• The practice was proactive in offering online services. Patients were able to book appointments, order repeat prescriptions and send and receive secure messages online. The practice provided evidence of high levels of patient use of online resources, including the use of the practice’s social networking pages on Facebook and Twitter.

  • The practice recognised that working-age patients (those aged between 40 and 65) were overrepresented compared with regional and national averages. Extended hours appointments were available on alternate Monday and Thursday evenings until 7.45pm to help meet the needs of this group. The practice also offered additional appointments on Tuesday evenings from 6pm until 8.30pm which were over and above extended hours appointments. This included providing reception and medicine dispensing services at these times.

  • The practice held weekend health awareness sessions at the local village hall and information sessions at a local school.

  • The practice offered monthly women’s health clinics which took place in the evening which included cervical screening, contraception and breast examinations. Staff told us these sessions were regularly well-attended.

  • Performance for cervical screening indicators was in line with CCG and national averages. For example the percentage of women aged 25-64 receiving a cervical screening test in the last five years was 86% compared with CCG and national averages of 83% and 82% respectively.

People experiencing poor mental health (including people with dementia)

Good

Updated 28 April 2017

The practice is rated as good for the care of people experiencing poor mental health (including people with dementia).

  • Performance for mental health related indicators was above CCG and national averages. For example, the percentage of patients with schizophrenia, bipolar affective disorder and other psychoses whose alcohol consumption had been recorded in the 12 months was 100% (all patients) compared with CCG and national averages of 94% and 90% respectively. The practice’s exception reporting rate for this indicator was 10% compared with the CCG average of 9% and the national average of 10%.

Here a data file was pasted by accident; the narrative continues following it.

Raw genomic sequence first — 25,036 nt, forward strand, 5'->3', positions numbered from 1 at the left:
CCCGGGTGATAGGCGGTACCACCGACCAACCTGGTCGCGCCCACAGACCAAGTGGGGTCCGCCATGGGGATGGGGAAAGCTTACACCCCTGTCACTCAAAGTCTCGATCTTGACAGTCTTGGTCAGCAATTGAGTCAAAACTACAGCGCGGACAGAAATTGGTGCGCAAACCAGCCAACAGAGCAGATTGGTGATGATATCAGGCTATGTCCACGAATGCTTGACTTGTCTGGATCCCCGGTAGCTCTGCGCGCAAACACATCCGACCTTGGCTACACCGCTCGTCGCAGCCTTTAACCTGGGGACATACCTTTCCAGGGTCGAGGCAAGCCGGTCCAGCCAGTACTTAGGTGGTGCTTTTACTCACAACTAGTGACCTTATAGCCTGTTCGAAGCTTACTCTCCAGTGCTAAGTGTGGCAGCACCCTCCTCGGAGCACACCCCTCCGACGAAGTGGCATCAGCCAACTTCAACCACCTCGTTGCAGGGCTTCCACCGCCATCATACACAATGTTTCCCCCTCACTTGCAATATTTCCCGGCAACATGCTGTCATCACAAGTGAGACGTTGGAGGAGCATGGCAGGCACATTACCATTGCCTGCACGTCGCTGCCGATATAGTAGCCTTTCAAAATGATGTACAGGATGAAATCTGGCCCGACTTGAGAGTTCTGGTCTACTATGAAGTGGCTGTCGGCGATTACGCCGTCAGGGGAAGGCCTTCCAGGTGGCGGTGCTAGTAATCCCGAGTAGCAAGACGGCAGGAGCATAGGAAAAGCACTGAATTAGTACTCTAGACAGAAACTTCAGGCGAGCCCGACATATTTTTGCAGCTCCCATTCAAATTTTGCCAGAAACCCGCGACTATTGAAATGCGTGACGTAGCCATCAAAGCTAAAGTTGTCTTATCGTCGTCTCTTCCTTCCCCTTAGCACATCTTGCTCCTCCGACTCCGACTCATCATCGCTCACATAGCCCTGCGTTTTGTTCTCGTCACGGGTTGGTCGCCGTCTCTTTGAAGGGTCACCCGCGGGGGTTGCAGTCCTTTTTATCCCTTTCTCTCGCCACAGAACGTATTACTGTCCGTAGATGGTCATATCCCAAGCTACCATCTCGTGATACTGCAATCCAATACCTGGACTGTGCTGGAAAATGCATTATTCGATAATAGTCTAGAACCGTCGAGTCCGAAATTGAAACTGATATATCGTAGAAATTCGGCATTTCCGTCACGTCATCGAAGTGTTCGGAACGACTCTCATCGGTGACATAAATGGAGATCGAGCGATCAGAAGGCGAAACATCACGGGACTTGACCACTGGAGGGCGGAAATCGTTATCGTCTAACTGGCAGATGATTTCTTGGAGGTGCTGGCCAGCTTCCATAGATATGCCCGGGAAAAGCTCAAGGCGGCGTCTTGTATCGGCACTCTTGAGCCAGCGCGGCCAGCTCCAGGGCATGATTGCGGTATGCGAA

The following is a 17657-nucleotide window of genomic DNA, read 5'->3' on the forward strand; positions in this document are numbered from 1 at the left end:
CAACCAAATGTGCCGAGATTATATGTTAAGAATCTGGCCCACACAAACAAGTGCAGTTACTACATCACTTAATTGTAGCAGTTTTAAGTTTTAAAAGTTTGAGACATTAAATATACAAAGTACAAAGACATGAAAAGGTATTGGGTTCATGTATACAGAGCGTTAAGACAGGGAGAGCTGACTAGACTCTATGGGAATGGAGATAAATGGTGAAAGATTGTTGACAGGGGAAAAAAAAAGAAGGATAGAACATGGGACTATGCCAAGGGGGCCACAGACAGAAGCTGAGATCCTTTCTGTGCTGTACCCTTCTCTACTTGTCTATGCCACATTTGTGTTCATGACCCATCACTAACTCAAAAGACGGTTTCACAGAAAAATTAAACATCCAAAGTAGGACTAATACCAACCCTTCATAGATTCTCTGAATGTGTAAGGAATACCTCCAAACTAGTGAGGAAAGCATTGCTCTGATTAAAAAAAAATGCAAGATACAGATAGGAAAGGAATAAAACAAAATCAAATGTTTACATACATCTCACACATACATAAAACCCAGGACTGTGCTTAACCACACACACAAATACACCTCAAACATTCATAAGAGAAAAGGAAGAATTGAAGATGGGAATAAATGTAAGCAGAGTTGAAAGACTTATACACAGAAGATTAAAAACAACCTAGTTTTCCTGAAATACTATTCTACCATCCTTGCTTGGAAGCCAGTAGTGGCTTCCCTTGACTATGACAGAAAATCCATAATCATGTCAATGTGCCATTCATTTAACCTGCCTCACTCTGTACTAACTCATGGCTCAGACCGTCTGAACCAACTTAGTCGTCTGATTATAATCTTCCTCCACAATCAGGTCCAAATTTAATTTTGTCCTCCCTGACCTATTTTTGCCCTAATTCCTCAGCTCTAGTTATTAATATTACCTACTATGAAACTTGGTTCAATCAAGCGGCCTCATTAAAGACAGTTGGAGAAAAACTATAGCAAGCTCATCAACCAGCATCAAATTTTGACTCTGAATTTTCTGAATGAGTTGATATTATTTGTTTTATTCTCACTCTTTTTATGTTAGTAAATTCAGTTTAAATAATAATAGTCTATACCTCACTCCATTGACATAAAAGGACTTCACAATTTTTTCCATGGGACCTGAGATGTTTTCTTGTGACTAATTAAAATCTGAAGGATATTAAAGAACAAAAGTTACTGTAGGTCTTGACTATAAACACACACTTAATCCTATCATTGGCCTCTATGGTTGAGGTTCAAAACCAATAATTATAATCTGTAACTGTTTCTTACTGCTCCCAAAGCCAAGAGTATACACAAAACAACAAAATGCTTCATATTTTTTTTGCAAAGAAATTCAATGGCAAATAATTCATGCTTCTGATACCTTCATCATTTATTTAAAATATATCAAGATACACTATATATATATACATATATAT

• The practice regularly worked with multi-disciplinary teams in the case management of patients experiencing poor mental health, including those with dementia.

  • The practice carried out advance care planning for patients with dementia.

  • The practice had a policy to telephone those with memory loss to remind them of their appointment details, on the day of their appointment.

  • The practice had told patients experiencing poor mental health about how to access various support groups and voluntary organisations.

  • Staff had a good understanding of how to support patients with mental health needs and dementia.

People whose circumstances may make them vulnerable

Good

Updated 28 April 2017

The practice is rated as good for the care of people whose circumstances may make them vulnerable.

  • The practice held a register of patients living in vulnerable circumstances, for example homeless people and those with a learning disability. All patients on this register were assessed at least every quarter by a GP partner.

  • We saw evidence that circumstances were considered in care planning and treatment for vulnerable patients and the practice regularly worked with other health care professionals to deliver care and treatment.

  • The practice had a dedicated list of 24 patients registered as having a learning disability and had offered health checks for all of these patients. 20 of these checks had been completed in the last 12 months. The practice used information to support care planning and offered longer appointments for patients with a learning disability.

  • The practice provided extensive help and support for patients who were carers.

  • The practice regularly worked with other health care professionals in the case management of vulnerable patients.

  • The practice informed vulnerable patients about how to access various support groups and voluntary organisations.

  • Staff knew how to recognise signs of abuse in vulnerable adults and children. Staff were aware of their responsibilities regarding information sharing, documentation of safeguarding concerns and how to contact relevant agencies in normal working hours and out of hours.